I can, but only just, and it’s very hard going. Walking bent over so that I can pat, stroke and under-chin tap her every foot along the way is not a relaxing experience. At one point, I trip and fall over her in a chuntering arch, my hands sinking up to the wrists in soggy earth.
Now and again I encourage her to leave the path and walk a foot or two up into the woodland, but it’s a thankless task. She just wants to go back to the car.
Well, at least she’s had some exercise. But I feel defeated and irritable. Our other open spaces – even Jasmin Fields – are submerged in mud and, as we know, she balks at pavement walks unless it’s pouring or snowing.
If she’s not going to enjoy Cannon Hill, where the hell can she go?
Sunday is dull and there’s a steady drizzle, so we walk to Kings Heath Park. Yes, we’ll both emerge wet and filthy, but she’ll be happy.
She is. She scampers joyfully around the first big, splodgy field, kicking up clumps of mud and splattering it onto her undercarriage. She paddles merrily through all the deep puddles, and she seems pleased to be reunited with the old bowling green.
Clearly, all the children in Kings Heath have been sledging down the bank. There are only one or two narrow strips of grass left. Apart from these, the surface of the bank gleams like a newly glazed chocolate cake.
Even Isis struggles to reach the top.
As it’s still drizzling remorselessly, she trots home in her deep brown knee socks, without dragging her feet. She’s happy.
She’s not happy with the next stage, though. It’s a bath. And a very thorough one too.
Generally, Hairy One’s coat is easy to care for even when the weather is excessively revolting. On rare occasions, I wash her feet in a bowl outside the front door. Sometimes she just has her feet wiped. Usually, though, I spread a large towel over the day bed, let her jump onto it, and, as the mud dries, it drops off.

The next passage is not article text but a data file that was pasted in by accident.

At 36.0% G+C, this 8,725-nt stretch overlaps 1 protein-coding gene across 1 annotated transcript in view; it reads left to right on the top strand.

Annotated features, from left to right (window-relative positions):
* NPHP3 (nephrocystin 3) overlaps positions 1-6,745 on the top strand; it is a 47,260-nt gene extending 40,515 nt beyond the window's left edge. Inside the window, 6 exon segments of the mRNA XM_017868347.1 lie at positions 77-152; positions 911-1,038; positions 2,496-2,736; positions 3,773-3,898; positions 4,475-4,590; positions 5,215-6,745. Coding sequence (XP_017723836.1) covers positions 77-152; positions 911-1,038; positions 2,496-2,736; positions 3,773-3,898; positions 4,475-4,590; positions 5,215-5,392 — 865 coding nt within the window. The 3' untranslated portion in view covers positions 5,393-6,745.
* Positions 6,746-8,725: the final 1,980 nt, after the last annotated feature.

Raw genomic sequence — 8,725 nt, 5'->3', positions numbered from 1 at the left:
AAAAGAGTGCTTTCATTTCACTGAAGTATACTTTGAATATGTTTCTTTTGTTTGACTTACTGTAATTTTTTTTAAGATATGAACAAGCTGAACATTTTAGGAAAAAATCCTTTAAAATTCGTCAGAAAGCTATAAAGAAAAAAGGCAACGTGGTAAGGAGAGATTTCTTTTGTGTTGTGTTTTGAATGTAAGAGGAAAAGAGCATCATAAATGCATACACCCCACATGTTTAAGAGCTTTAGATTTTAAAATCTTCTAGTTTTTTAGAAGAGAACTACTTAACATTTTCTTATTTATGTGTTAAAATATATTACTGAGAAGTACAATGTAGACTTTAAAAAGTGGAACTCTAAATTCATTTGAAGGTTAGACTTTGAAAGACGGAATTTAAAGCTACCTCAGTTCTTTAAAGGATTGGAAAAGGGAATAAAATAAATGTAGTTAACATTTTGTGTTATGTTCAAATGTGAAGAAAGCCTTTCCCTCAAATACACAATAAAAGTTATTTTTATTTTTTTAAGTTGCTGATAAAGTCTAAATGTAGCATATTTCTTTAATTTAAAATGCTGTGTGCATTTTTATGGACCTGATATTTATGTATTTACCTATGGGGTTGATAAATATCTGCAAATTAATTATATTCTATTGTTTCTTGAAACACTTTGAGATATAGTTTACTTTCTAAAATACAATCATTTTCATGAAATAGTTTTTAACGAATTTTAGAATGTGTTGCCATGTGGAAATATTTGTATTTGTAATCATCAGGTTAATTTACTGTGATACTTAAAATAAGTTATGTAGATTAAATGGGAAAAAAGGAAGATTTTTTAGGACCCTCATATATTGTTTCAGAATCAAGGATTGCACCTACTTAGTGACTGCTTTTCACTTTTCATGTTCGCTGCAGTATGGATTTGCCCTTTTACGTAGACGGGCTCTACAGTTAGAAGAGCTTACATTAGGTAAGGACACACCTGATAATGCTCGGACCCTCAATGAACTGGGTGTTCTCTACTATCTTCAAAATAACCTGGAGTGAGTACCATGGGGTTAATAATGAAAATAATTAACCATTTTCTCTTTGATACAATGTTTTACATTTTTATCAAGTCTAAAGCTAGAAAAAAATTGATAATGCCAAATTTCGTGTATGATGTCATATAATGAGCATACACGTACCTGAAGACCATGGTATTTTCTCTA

Her coat, though, takes a long time to dry. After much towelling, she’s still very damp and looks somewhat sorry for herself. When I settle beside her, around midnight, she creeps up to me and wriggles around the contours of my body until she’s very close. Then she gives two or three little heaves to push herself even closer, puts her head on my knee and falls asleep.
Like many dogs, Isis finds being bathed a nasty experience. Perhaps she also feels she’s being punished. Maybe this is why she feels upset, and wants to be close.
She doesn’t feel damp any longer, but I’m anxious that she may be cold when the heating switches off. I’m still not sure if it’s because I think I need to monitor her overnight, or because I’m overcome by her sad little face. Whichever, I clean my teeth upstairs, put on my stripy onesie (in which, by the way, I look totally ridiculous) collect an extra pillow and return downstairs.
In the early hours, I feel her move away, and realise that she’s fine.
But where shall we walk tomorrow?
(To be continued.)
*Isis came from the Aeza cat and dog rescue and adoption centre in Aljezur, Portugal. For information about adopting an animal from the centre, contact firstname.lastname@example.org or www.dogwatchuk.co.uk